It’s a fascinating read but the report, Supporting the attainment of disadvantaged pupils: articulating success and good practice,” like the title is long and hardly sexy. If you’re anything like me – teaching, being a governor, mentor, and business owner – it’s tough to find time to read research reports like this. Four months later I am celebrating finishing the study with a) a glass of wine b) a summary blog to make other teachers’ lives easier.

1. What makes successful schools successful?

The question on everyones lips and in a nutshell they place an emphasis on;

  • Teaching and learning strategies including emotional/social support
  • Assessment for learning systems so they are straightforward
  • Clear feedback for pupils
  • Improving pupils’ ability to learn through metacognitive strategies

2. What is the magic potion? 

No magic tricks here. There is no one singular approach identified as raising attainment. (That’s important, they repeat that a lot) In fact, the most successful schools had on average 18 different strategies in place to support disadvantaged pupils.

In secondary schools the analysis identified four main groups of strategies used by schools to raise disadvantaged pupils’ attainment. The analysis of relationships between these factors identified one statistically significant relationship; more successful schools were more likely to use the Group S4 strategies.

GroupingThis is backed up by Schools’ Week Alternative GCSE League Table which show the best performing schools in the country for pupils receiving free school meals. We work with 4 out of the top 10 schools who have over 20% FSM pupils on study skills, metacognition, and independent learning strategies as part of our Pupil Premium Project.

3. What can my school do next?

What is clear from the study, is the effectiveness of such strategies relies on them being embedded into a whole – school ethos of aspiration and attainment.

The study identified seven “building blocks” for success for all pupils, including those from disadvantaged pupils.

 

Building Blocks

The details of the building blocks can be found between pages 73 – 82. You can skip straight to these pages as they are well worth a read and have handy comparisons.

4. The improvement journey 

This visualisation of the “schools’ pathways to success” in raising attainment I found particularly helpful.

Schools' Pathway to Success

(Timescale 3 – 5 years)

5. Conclusion

Tah dah! There is no simple solution or one size fits all solution to closing the attainment gap. Instead, a number of measures are required, including setting a culture of high expectations and looking at evidence based strategies such as, metacognition. It must be tailored to each school’s circumstances and above all, the students.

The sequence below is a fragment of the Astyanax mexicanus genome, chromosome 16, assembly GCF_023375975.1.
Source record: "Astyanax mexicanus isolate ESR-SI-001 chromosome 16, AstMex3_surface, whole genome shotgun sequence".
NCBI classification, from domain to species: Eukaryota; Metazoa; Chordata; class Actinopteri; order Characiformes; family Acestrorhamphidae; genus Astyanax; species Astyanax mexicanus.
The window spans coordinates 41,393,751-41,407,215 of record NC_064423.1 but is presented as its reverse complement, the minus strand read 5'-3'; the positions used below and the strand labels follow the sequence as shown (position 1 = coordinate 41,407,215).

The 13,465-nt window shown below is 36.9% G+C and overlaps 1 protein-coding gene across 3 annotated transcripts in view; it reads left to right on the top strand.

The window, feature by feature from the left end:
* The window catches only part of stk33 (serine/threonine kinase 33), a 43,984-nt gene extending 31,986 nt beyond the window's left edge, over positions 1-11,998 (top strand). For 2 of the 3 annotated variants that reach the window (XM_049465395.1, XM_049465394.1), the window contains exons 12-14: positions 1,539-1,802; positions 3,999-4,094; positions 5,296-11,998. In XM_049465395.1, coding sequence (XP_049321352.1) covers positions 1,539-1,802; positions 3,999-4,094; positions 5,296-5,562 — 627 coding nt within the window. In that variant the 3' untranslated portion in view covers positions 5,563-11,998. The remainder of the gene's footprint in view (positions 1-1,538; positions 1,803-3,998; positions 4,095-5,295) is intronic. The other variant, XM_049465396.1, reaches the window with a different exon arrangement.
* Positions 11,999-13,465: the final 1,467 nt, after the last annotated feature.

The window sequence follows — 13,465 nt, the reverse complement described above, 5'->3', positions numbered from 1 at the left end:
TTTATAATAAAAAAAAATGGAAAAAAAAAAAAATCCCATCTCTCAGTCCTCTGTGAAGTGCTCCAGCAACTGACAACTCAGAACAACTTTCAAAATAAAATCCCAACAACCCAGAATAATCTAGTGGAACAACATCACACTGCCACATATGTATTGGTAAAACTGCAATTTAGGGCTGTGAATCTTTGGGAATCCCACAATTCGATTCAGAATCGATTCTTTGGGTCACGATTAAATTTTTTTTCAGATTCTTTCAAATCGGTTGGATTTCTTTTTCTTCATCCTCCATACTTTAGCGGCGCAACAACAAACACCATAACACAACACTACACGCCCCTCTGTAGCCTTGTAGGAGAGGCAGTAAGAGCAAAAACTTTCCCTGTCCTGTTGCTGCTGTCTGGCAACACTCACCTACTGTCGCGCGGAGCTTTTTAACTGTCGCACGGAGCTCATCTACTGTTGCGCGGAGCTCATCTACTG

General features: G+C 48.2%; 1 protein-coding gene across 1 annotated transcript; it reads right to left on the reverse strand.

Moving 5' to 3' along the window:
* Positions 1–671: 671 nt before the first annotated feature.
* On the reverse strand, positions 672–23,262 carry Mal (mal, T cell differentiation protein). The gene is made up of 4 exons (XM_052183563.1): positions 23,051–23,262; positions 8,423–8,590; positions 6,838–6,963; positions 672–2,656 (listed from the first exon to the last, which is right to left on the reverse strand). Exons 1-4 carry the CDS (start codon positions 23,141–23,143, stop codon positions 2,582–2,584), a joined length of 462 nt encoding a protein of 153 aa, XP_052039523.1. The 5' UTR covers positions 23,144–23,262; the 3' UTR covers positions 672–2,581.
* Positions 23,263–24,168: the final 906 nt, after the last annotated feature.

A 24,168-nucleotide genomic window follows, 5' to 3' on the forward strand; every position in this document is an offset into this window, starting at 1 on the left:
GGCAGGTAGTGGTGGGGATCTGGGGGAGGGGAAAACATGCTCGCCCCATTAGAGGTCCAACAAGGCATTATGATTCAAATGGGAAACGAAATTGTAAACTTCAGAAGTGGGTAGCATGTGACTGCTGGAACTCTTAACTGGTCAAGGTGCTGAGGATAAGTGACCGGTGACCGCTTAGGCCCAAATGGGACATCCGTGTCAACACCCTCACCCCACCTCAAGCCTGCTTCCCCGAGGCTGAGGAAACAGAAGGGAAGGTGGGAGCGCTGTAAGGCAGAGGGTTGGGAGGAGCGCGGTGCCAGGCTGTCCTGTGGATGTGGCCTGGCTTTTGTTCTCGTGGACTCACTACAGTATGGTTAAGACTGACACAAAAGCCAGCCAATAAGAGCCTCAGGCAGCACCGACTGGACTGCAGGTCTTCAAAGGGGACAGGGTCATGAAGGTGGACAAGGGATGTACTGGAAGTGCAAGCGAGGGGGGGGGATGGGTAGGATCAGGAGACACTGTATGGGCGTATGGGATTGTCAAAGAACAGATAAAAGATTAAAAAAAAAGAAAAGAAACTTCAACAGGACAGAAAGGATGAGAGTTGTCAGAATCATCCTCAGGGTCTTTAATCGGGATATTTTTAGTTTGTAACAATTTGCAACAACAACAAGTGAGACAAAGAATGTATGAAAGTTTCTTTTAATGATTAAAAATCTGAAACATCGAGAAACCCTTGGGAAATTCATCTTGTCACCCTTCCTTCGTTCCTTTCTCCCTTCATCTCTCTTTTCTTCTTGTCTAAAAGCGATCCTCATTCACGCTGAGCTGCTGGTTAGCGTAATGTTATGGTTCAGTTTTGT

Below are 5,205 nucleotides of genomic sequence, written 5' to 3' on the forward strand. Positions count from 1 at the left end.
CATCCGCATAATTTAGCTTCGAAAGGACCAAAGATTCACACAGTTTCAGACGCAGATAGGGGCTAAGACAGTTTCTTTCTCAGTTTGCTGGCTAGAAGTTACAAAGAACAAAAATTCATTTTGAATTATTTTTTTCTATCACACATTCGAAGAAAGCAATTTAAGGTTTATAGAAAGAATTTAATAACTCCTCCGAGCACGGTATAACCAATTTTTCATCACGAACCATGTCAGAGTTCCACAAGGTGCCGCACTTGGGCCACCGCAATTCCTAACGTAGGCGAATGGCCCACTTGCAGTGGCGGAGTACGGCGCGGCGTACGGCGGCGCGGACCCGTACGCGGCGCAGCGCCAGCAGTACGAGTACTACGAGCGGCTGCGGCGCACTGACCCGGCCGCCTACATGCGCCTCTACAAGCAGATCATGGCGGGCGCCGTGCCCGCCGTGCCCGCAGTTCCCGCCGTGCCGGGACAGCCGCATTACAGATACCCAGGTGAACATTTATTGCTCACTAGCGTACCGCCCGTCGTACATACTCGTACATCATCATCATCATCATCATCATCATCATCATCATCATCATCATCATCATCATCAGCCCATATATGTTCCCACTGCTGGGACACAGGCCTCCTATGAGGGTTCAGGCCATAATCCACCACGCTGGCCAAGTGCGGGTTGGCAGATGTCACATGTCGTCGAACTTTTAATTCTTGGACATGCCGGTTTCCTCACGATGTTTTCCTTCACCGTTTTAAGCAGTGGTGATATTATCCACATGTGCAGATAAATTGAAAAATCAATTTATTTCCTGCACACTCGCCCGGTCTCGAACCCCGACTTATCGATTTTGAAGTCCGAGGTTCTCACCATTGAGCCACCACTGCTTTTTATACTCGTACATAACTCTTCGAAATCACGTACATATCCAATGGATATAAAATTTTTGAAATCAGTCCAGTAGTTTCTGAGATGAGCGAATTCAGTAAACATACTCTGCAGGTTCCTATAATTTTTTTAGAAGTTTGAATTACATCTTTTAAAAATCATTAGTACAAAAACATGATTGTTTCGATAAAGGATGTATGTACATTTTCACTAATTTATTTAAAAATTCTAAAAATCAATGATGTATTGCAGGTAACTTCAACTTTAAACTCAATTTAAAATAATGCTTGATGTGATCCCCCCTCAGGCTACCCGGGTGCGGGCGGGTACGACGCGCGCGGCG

What do you think makes a school successful in supporting the attainment of disadvantaged pupils? Comment below!

The Philosophy of Memory Part 2; Mindset

Creativity, Education, Exams, Memory, Mindset, Motivation, Revision, Study Skills, Teaching and Learning

Henry Ford’s, “If you think you can or you think can’t, you’re right,” is the lifeblood running through all our programmes for young people. So much so, it’s part 2 of our Philosophy of Memory!

Strategies for Success AI

Mindset and self – belief is vital. Memory techniques is a big part of this as they demonstrate the brain’s plasticity – it can develop and grow. Intelligence is not fixed.

Often during our workshops students are amazed at just how much they can recall when they use a technique. Their mindset is transformed from “There’s no way I can remember all that,” to “I can do it!”

Getting rid of that little fixed voice that whispers, “you can’t do this,” is one step towards conquering all those obstacles that stop pupils achieving.

You got this.

#MemoryMatters

5 Things I Learnt from ResearchEd

Education, Learning, Teacher Resources, Teaching and Learning
  1. People are VERY precious over technology. 

I was part of a panel discussing “Is technology wasting our time?” My answer? Yes.

Most of my teaching career was spent in developing countries where too often technology was used as an attempt solve social issues. It’s exactly the same in the UK. We have an education system that fails almost half of its’ young people. We have questionable literacy and numeracy standards. We have been told our children are one of the unhappiest in the world. Technology can’t solve these issues, people can.

There is a huge difference between learning the digital tools of modern life and the critical skills needed. What about the basic maths to become an engineer? What about the communication skills to become a good doctor, teacher or alas, a human being? Technology can’t teach this, teachers can.

On top of all this, there is hardly any evidence that technology can improve pupil attainment but there is plenty of evidence that it can impede focus and thus results.

I argued it would be better to invest our time and money in people, as ultimately, no app or gadget will surpass the power of a teacher.